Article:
Port building block
Study pinpoints port access road as ‘fundamental’
AN economic study has backed the Townsville Port Access project as a ‘fundamental building block’ for the region’s industrial development.
However, it also found the benefits it would deliver in road use, emissions, noise and crash reduction were barely enough to cover its estimated $190 million cost.
The study is the Townsville Port Access Road Economic Analysis prepared by consultants Economic Associates Pty Ltd and commissioned by the Department of Main Roads.
Transport Minister Paul Lucas released the report yesterday and welcomed its findings.
He said it would be used as part of an updated submission seeking joint funding from the Federal Government next year. ‘‘The economic analysis of port access benefits concluded that there was potential to substantially expand Townsville’s in- dustry base over the next 20 years to create an international processing, manufacturing and service centre,’’ Mr Lucas said.
‘‘The study identified around $10 billion in investment that could be attracted to Townsville.
‘‘The potential investment the project could help attract if built by 2014 is 50 times the indicative $190 million cost,’’ he said. ‘‘The study emphasised that the port access is all about boosting Townsville’s potential as, when investors are considering locations for world-class development, the range of infrastructure available is a key factor.’’
The Department of Main Roads is planning for future port access at Townsville and is proposing the Townsville Port Access Project in two stages. The stages are the Stuart bypass, a new road linking the Flinders Highway and Bruce Highway at Stuart, and the Eastern Access Corridor, a new road and rail link from the Bruce Highway at Stuart to Townsville port including a new bridge at the mouth of Ross River.
While it pointed to ‘considerable potential’ for the region to attract $10 billion worth of industrial projects, it says it could not identify one project which depended on the port access project to proceed.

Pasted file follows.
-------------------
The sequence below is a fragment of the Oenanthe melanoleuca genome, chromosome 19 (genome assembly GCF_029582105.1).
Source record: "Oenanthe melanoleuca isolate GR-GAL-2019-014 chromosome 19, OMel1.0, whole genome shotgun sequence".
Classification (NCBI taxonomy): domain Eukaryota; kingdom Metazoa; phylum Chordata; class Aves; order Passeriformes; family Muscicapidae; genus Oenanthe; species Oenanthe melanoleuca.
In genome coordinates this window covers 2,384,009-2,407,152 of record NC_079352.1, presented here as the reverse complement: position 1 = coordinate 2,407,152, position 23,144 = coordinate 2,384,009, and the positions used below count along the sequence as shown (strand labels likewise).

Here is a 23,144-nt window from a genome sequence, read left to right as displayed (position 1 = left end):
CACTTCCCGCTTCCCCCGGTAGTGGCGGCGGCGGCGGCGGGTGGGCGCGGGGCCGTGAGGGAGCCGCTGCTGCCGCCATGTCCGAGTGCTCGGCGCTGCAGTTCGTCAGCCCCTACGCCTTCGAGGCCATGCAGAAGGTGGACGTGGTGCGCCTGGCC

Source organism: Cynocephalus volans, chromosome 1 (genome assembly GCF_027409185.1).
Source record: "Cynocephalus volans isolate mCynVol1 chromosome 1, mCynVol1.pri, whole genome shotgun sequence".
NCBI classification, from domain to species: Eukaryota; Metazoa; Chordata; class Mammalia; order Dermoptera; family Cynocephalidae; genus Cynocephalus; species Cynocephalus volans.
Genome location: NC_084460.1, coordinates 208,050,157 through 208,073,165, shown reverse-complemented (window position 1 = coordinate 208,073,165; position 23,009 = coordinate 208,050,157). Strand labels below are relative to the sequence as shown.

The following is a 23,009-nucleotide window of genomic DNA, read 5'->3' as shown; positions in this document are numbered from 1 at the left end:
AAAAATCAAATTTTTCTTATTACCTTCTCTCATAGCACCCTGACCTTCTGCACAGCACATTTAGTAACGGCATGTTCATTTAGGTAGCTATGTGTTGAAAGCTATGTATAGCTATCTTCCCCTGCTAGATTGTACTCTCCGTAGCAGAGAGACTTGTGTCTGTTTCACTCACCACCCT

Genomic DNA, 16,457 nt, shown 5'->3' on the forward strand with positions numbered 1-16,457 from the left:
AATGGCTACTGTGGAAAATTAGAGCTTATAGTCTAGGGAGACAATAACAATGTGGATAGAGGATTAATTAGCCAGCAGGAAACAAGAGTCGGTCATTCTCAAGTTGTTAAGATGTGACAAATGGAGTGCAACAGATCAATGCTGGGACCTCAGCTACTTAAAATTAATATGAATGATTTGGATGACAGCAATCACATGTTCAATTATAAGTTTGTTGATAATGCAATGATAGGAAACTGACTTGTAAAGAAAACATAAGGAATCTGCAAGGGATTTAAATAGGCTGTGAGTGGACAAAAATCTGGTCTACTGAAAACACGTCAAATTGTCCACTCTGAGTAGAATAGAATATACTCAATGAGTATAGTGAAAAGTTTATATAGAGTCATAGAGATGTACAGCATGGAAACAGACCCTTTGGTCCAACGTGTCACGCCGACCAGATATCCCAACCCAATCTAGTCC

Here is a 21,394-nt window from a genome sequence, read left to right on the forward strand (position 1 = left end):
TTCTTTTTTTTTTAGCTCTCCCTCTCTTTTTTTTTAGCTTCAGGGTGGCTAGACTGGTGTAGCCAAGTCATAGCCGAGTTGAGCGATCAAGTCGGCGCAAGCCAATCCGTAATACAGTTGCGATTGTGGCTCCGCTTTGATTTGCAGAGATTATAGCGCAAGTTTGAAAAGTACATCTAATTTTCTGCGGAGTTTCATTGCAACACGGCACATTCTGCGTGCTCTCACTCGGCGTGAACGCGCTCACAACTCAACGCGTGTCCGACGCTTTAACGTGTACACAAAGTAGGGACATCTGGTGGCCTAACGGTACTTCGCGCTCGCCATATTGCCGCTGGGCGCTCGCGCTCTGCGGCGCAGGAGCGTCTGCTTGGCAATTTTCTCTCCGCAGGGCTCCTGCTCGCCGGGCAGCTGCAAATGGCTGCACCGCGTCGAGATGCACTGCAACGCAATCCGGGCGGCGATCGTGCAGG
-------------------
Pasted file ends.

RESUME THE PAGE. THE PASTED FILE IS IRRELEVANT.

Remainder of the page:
‘‘Although it has not been possible to identify projects which have been specifically blocked because of the lack of a TPAR (Townsville Port Access Road) corridor or which would be catalysed if the corridor were constructed, the corridor would appear to be a fundamental building block for future heavy industry development,’’ it says. It says about 1.9 million tonnes of cargo was carried into and out of the port by road in 2004-05 but that this road-based throughput was expected to grow rapidly.
‘‘This stems from the potential to develop large mineral deposits in the Charters Towers-Chillagoe districts,’’ the report says.
‘‘Ore and concentrates from expanded and new mining projects would be transported by road via either the Flinders Highway or Hervey Range Rd.’’
The development of the Pacific National rail terminal at Stuart could also increase synergies between Stuart and the port while improved transport logistics could encourage investment in live cattle exports. The cost benefit analysis found a cost benefit ratio of 1.04 for an eastern access corridor that permitted all movements on to Boundary St and 1.01 where turns on and off to Boundary St were restricted.
Both options were based on a timeline for operation from 2015.
Townsville Mayor Tony Mooney welcomed the report but was hoping for a timeframe for completion by 2010 rather than 2015.
‘‘This is an emphatic endorsement of the eastern corridor project,’’ Cr Mooney said. ‘‘It really is telling the community that this port access road is a vital part of the future for Townsville and especially the economic future of our port,’’ he said.